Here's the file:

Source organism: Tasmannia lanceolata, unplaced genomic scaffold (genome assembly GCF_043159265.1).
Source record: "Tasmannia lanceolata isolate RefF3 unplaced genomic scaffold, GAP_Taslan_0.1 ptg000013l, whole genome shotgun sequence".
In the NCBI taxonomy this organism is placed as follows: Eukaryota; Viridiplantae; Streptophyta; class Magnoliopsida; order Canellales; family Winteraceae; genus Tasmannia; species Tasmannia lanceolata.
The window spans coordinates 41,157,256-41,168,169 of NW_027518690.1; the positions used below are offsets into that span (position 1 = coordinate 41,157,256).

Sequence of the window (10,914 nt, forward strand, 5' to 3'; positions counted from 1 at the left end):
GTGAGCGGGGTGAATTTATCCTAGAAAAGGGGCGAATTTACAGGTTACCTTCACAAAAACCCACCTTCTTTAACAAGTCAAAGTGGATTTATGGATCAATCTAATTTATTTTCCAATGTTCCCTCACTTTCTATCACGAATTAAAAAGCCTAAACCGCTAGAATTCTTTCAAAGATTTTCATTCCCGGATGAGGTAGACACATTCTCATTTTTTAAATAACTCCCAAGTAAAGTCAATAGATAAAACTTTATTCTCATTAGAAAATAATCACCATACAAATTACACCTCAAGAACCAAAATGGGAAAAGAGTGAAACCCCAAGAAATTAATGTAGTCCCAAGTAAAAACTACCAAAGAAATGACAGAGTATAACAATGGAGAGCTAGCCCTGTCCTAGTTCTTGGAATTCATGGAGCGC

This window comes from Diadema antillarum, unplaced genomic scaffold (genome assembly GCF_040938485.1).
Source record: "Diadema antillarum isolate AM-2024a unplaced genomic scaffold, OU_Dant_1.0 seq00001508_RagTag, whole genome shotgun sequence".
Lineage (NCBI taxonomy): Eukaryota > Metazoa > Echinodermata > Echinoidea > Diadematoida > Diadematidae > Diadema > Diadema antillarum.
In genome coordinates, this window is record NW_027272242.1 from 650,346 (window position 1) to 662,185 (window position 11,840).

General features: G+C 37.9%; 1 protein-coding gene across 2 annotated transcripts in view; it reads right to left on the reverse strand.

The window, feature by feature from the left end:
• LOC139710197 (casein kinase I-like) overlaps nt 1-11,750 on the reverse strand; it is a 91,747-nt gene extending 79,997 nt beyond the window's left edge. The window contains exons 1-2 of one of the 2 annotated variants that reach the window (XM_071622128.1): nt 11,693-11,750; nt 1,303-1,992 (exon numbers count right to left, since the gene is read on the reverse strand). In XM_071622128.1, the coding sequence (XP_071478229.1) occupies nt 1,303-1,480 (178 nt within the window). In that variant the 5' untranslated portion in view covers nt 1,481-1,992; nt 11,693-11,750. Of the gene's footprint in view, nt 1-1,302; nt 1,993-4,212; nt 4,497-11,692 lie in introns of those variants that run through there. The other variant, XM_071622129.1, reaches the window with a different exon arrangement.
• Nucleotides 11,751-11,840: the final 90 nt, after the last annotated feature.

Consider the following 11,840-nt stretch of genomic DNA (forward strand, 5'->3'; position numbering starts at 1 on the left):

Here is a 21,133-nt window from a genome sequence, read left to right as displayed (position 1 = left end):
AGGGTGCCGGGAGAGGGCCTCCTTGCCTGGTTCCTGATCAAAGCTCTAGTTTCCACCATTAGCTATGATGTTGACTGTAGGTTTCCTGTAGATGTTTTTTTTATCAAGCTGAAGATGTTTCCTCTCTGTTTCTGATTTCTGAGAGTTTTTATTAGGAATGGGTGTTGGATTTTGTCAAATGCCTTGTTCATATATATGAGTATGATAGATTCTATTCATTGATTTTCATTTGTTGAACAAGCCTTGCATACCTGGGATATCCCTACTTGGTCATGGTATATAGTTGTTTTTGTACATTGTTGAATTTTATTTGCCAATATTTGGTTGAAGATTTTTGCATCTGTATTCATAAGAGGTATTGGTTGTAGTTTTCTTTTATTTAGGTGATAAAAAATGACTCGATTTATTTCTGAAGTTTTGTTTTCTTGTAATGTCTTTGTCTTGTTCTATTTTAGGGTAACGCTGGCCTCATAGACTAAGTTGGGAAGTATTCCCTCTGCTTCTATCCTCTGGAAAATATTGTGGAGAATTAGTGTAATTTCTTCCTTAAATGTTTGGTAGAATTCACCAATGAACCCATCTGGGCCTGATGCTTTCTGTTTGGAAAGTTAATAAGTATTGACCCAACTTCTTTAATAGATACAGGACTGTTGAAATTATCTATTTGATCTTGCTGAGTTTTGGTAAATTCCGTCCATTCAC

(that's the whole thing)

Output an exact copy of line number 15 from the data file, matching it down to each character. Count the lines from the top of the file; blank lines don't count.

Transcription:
Consider the following 11,840-nt stretch of genomic DNA (forward strand, 5'->3'; position numbering starts at 1 on the left):